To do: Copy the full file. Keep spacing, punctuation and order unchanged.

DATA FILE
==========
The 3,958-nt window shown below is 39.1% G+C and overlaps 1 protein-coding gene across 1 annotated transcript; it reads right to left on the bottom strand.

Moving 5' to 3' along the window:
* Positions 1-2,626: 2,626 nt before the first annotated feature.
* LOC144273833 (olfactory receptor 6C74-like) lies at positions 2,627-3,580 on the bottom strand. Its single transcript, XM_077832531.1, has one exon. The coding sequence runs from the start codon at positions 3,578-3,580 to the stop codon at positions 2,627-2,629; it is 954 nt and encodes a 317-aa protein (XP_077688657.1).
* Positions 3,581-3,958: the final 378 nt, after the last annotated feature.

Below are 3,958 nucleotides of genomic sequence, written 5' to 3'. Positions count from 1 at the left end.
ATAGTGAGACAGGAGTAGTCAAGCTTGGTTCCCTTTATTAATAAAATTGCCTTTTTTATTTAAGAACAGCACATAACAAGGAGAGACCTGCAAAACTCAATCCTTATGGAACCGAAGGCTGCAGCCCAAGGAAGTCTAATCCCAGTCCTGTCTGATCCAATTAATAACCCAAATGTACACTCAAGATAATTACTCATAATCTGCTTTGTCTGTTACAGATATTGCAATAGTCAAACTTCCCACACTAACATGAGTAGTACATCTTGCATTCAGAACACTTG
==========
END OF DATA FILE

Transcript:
The 3,958-nt window shown below is 39.1% G+C and overlaps 1 protein-coding gene across 1 annotated transcript; it reads right to left on the bottom strand.

Moving 5' to 3' along the window:
* Positions 1-2,626: 2,626 nt before the first annotated feature.
* LOC144273833 (olfactory receptor 6C74-like) lies at positions 2,627-3,580 on the bottom strand. Its single transcript, XM_077832531.1, has one exon. The coding sequence runs from the start codon at positions 3,578-3,580 to the stop codon at positions 2,627-2,629; it is 954 nt and encodes a 317-aa protein (XP_077688657.1).
* Positions 3,581-3,958: the final 378 nt, after the last annotated feature.

Below are 3,958 nucleotides of genomic sequence, written 5' to 3'. Positions count from 1 at the left end.
ATAGTGAGACAGGAGTAGTCAAGCTTGGTTCCCTTTATTAATAAAATTGCCTTTTTTATTTAAGAACAGCACATAACAAGGAGAGACCTGCAAAACTCAATCCTTATGGAACCGAAGGCTGCAGCCCAAGGAAGTCTAATCCCAGTCCTGTCTGATCCAATTAATAACCCAAATGTACACTCAAGATAATTACTCATAATCTGCTTTGTCTGTTACAGATATTGCAATAGTCAAACTTCCCACACTAACATGAGTAGTACATCTTGCATTCAGAACACTTG